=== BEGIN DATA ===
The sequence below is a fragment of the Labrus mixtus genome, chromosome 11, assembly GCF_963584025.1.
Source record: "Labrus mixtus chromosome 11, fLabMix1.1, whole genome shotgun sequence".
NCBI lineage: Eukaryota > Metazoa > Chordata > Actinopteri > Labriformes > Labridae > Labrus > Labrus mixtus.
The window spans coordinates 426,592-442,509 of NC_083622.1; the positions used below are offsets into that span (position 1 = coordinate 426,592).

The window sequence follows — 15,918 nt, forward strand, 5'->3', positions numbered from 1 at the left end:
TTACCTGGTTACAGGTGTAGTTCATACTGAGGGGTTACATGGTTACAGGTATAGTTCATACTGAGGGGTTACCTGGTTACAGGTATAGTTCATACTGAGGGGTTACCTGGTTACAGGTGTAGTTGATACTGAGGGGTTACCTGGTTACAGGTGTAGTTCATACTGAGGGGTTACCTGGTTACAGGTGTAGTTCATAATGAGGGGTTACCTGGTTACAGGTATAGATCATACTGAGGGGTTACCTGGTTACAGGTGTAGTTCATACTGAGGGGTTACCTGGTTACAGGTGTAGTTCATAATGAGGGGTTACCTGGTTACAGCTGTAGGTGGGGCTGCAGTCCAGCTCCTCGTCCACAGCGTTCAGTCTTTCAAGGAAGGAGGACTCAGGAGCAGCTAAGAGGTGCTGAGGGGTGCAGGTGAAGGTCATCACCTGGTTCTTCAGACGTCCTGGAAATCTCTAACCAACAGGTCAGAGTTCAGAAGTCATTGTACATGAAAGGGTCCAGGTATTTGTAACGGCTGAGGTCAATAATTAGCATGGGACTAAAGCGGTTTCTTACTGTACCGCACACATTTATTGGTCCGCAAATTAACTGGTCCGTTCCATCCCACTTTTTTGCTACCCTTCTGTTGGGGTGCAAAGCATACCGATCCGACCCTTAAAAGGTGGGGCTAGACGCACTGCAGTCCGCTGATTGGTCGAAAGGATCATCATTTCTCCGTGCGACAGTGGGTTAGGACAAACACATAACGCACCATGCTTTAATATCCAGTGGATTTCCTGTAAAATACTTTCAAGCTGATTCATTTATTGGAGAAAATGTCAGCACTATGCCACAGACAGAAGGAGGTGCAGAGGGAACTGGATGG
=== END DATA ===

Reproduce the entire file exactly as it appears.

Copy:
The sequence below is a fragment of the Labrus mixtus genome, chromosome 11, assembly GCF_963584025.1.
Source record: "Labrus mixtus chromosome 11, fLabMix1.1, whole genome shotgun sequence".
NCBI lineage: Eukaryota > Metazoa > Chordata > Actinopteri > Labriformes > Labridae > Labrus > Labrus mixtus.
The window spans coordinates 426,592-442,509 of NC_083622.1; the positions used below are offsets into that span (position 1 = coordinate 426,592).

The window sequence follows — 15,918 nt, forward strand, 5'->3', positions numbered from 1 at the left end:
TTACCTGGTTACAGGTGTAGTTCATACTGAGGGGTTACATGGTTACAGGTATAGTTCATACTGAGGGGTTACCTGGTTACAGGTATAGTTCATACTGAGGGGTTACCTGGTTACAGGTGTAGTTGATACTGAGGGGTTACCTGGTTACAGGTGTAGTTCATACTGAGGGGTTACCTGGTTACAGGTGTAGTTCATAATGAGGGGTTACCTGGTTACAGGTATAGATCATACTGAGGGGTTACCTGGTTACAGGTGTAGTTCATACTGAGGGGTTACCTGGTTACAGGTGTAGTTCATAATGAGGGGTTACCTGGTTACAGCTGTAGGTGGGGCTGCAGTCCAGCTCCTCGTCCACAGCGTTCAGTCTTTCAAGGAAGGAGGACTCAGGAGCAGCTAAGAGGTGCTGAGGGGTGCAGGTGAAGGTCATCACCTGGTTCTTCAGACGTCCTGGAAATCTCTAACCAACAGGTCAGAGTTCAGAAGTCATTGTACATGAAAGGGTCCAGGTATTTGTAACGGCTGAGGTCAATAATTAGCATGGGACTAAAGCGGTTTCTTACTGTACCGCACACATTTATTGGTCCGCAAATTAACTGGTCCGTTCCATCCCACTTTTTTGCTACCCTTCTGTTGGGGTGCAAAGCATACCGATCCGACCCTTAAAAGGTGGGGCTAGACGCACTGCAGTCCGCTGATTGGTCGAAAGGATCATCATTTCTCCGTGCGACAGTGGGTTAGGACAAACACATAACGCACCATGCTTTAATATCCAGTGGATTTCCTGTAAAATACTTTCAAGCTGATTCATTTATTGGAGAAAATGTCAGCACTATGCCACAGACAGAAGGAGGTGCAGAGGGAACTGGATGG